Copreneurs Putting Values At The Heart Of Their Business
30th June 2016
With Esther and Jeremy Higham, Founders of Higham & Co
Having worked together since they first met, Esther and Jeremy Higham set up their family business in 2008, and it all started with a phone call from a friend...
How did Higham & Co first start?
“The first real break was when a friend called us asking if we would be interested in making a film for IKEA. The company wanted to re-tell their founding vision and use a film to inspire their workforce worldwide, back to the founding values. We enjoyed that project so much we just thought - we want to do this for more companies.”
What is at the core of Higham & Co?
“There are a lot of amazing stories to tell within the business world. However, most companies operate below who they are because this world is very hard. Companies get tired and loose courage to strive for the original big goal, and end up thinking mainly about the bottom line. As a result their heart becomes disconnected from their work. What we love to do is helping to lift some of this weight and say - guys, look at who you are. That is something that brings us a lot of joy.
“When your heart becomes disconnected that is dangerous for the company because you care more for the bottom line than serving your clients for the pleasure of it. And the reason why it is particularly interesting to work with family business is that in family business their heart, their emotions are normally deeply connected into the business.”
What does the process of rediscovering the passion behind a family business entail?
“Founders get to a point of growth in their business where the original story is no longer shared in the same way as when it was at the very beginning, when the business was first started. But if the founder can tell this story on film, this can be easily shared with the staff, so that they can connect with the business, and the owners themselves can reconnect with their own story as their passion re-emerges.
“It is vital that a company recovers its distinctiveness and the original founding passion that allowed it to grow. We help recover the heart of the company, and that impacts the bottom line, but it takes time.”
What is your most memorable experience of seeing this happen?
“We were making a film for a family firm that had been making toasters for 50 years. The founder’s son said: ‘I have my best ideas lying in the bath’. Without a film to share this, how many people would have known this story and how much he cares about the business? When we show that film to people they say: ‘I really want one of those now I know the story and have seen the passion’. The film has been on the front page of their website for five years.
“We believe that most companies promote too much. As a result they reveal not the quality of what they do, but their need and desperation. We believe that they don’t need to do that, but they need other people help them celebrate who they really are. That’s what our films do.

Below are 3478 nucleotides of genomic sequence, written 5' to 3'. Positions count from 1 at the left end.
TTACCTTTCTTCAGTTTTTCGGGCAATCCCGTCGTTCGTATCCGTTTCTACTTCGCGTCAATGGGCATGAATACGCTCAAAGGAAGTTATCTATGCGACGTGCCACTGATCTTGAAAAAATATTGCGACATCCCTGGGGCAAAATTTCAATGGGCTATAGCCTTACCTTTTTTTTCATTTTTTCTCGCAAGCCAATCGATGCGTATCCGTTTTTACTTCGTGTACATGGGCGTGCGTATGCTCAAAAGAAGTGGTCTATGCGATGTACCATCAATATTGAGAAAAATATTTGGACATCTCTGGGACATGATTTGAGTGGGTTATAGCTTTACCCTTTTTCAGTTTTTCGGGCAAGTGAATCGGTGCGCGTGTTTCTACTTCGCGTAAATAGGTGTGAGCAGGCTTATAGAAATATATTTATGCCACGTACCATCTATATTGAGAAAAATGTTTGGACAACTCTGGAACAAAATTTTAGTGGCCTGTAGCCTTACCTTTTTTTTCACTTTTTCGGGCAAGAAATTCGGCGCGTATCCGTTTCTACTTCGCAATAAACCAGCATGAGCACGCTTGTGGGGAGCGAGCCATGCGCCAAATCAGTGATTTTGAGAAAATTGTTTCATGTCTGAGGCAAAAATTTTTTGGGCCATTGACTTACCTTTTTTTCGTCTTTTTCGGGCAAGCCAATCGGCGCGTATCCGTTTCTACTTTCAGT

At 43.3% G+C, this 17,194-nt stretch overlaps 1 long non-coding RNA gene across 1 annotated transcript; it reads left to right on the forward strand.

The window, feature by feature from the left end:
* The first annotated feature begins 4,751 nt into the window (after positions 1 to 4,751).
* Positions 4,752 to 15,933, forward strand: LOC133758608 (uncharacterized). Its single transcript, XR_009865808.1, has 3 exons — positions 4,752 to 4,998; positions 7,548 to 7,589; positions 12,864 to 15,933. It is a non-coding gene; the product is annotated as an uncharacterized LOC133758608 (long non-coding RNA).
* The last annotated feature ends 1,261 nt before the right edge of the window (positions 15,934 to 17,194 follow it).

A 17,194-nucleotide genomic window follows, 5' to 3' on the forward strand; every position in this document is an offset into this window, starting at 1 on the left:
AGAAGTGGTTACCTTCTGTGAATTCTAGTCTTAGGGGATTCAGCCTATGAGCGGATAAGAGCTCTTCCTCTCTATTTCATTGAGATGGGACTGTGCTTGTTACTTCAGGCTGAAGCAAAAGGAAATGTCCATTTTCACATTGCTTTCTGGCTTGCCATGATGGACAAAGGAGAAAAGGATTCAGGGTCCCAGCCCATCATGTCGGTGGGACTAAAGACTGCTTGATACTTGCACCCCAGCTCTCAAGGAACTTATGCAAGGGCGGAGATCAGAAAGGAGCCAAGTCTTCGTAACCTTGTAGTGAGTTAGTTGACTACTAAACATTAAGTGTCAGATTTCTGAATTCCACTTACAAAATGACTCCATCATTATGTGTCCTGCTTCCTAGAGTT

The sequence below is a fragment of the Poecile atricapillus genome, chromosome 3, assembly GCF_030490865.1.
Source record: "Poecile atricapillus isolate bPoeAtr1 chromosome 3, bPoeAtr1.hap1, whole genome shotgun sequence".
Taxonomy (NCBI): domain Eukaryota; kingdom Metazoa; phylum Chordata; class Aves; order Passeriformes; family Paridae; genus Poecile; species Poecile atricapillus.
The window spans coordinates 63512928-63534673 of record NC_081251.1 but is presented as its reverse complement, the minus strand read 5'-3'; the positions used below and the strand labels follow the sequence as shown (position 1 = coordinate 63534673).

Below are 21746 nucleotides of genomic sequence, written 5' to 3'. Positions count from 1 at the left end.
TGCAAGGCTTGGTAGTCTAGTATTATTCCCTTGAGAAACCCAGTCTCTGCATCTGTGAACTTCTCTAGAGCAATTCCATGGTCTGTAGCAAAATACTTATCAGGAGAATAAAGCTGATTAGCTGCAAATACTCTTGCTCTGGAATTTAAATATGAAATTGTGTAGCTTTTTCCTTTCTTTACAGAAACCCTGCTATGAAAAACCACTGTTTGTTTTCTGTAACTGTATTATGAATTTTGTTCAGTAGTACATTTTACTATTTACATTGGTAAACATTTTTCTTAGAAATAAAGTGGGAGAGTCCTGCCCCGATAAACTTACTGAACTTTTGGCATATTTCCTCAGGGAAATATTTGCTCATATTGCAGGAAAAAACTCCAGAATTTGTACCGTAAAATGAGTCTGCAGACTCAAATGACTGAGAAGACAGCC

“As well as personality and passion, the process comes forward. People understand how the product is made and the story behind it.
“We believe that there is a passion that sometimes is covered up. In family business there is a story woven in, already there, so it is perhaps easier to draw it out.”
Do you feel that this approach also strengthens the business internally?
“It massively strengthens internal culture, connecting staff with the founder’s story and the internal values.”
What additional edge does being copreneurs give to your family business?
“A company is always a bit like a family anyway. For a business to have a mother and father figure is really helpful. We wanted the family’s name over the door, so you know who you’re buying from and you can be held accountable. We are also very much like a family with our business team, we eat together every day.”
To what extent are your family’s values embedded in the business?
“We are self-consciously a values-led company. Some of our staff are quite young, they could be our sons and daughters. We are quite deliberate about training and coaching our staff, to encourage them to think about the values we believe in.
“We encourage them to think that work is what you do to realise who you are, what special things you could bring, and a means to find joy. So we hire people on this basis. We believe work ultimately is a joyful activity.”
What are your plans as to next generation involvement in the family business?
“Our ten-year old son is already very interested in films, computers and technology. He regularly inspects our website, and he has a view on a lot of things in the company. He is naturally entrepreneurial.
“We would love him to be involved in the business from his early teens, because we believe he is already showing signs of being able to make a contribution.
“And his younger sister wants to set up a sweet shop!”
What are your expectations for the future of the business?
“I look forward for the next generation to taking the business forward, but always respecting the family values.”
How is it for you working as a couple in business?
“The more we work together the more we interweave, we talk all the time. We have our first meeting at quarter to seven in the morning, in bed with a cup of coffee.
“We get on very well, but we do a lot of talking to make sure we are unified on what we decide. We wonder whether it is more difficult for the team, because we are so strongly emotionally connected.
“But we chose to have another non-family director shareholder, who is like a third strand and stops us approaching things as a couple.”
How do you separate the business from the family?
“We start early, but we are pretty good at not bringing the business home in the evenings and at weekends.
“We have an understanding that rest is foundational value. It is vital for good decision-making in running a company. We get a hangover if we talk business in the evening!”